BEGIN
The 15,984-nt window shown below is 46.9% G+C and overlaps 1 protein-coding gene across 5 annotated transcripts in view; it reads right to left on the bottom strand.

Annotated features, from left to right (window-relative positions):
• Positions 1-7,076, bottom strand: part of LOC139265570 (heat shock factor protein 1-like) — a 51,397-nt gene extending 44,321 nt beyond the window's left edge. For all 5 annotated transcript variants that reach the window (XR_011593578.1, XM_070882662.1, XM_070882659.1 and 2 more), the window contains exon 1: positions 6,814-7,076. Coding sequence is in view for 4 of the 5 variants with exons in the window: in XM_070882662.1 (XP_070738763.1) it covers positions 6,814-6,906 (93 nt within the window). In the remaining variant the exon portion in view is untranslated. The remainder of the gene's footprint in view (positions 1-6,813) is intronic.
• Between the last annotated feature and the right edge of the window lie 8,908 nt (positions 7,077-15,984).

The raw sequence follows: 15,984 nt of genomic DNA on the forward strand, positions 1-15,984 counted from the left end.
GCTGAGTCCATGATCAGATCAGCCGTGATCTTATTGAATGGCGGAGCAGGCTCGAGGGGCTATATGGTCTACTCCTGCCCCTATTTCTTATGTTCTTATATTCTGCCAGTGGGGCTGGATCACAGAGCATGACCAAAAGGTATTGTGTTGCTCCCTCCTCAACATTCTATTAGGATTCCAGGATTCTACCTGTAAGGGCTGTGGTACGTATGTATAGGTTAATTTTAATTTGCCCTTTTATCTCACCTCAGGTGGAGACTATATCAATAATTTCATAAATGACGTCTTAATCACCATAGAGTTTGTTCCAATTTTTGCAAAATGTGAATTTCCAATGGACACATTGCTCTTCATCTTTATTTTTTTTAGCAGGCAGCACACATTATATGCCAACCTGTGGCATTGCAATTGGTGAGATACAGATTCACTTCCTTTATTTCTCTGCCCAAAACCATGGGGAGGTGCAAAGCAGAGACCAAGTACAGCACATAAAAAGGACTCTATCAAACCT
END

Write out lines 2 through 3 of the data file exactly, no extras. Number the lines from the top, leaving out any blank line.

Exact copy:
Annotated features, from left to right (window-relative positions):
• Positions 1-7,076, bottom strand: part of LOC139265570 (heat shock factor protein 1-like) — a 51,397-nt gene extending 44,321 nt beyond the window's left edge. For all 5 annotated transcript variants that reach the window (XR_011593578.1, XM_070882662.1, XM_070882659.1 and 2 more), the window contains exon 1: positions 6,814-7,076. Coding sequence is in view for 4 of the 5 variants with exons in the window: in XM_070882662.1 (XP_070738763.1) it covers positions 6,814-6,906 (93 nt within the window). In the remaining variant the exon portion in view is untranslated. The remainder of the gene's footprint in view (positions 1-6,813) is intronic.